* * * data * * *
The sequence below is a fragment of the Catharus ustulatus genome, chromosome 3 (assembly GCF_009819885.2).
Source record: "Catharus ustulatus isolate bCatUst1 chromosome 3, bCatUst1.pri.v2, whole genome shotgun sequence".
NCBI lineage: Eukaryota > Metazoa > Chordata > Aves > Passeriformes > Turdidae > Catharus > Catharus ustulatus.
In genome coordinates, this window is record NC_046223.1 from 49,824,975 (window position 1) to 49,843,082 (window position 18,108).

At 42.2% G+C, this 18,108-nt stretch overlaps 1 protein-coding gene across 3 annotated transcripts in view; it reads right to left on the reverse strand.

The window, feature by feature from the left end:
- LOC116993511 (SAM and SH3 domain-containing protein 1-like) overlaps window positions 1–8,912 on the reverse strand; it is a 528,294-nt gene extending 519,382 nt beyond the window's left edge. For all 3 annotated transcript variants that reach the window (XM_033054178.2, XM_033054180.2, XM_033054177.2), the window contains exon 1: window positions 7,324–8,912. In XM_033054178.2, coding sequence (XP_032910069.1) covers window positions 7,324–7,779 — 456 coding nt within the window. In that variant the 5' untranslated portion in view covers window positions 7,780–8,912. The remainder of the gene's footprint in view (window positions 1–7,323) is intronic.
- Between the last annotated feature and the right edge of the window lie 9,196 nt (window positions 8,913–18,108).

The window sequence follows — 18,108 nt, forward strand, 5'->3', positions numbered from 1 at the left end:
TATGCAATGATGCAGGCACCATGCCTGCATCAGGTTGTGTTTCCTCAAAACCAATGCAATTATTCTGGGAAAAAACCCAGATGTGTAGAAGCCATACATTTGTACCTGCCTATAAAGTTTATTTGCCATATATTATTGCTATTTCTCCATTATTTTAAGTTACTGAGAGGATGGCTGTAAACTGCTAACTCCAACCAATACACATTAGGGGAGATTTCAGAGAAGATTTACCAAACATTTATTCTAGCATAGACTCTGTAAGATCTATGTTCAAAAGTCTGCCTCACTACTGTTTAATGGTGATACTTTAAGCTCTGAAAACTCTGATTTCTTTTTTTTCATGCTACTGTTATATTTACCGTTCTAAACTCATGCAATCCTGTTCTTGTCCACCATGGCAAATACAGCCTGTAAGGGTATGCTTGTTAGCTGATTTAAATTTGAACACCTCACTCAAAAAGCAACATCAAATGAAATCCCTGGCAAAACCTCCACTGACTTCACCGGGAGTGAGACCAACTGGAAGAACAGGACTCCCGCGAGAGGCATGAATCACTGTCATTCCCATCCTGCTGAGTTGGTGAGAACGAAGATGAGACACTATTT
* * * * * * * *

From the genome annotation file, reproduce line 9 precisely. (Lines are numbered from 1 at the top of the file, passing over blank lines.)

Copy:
The window sequence follows — 18,108 nt, forward strand, 5'->3', positions numbered from 1 at the left end: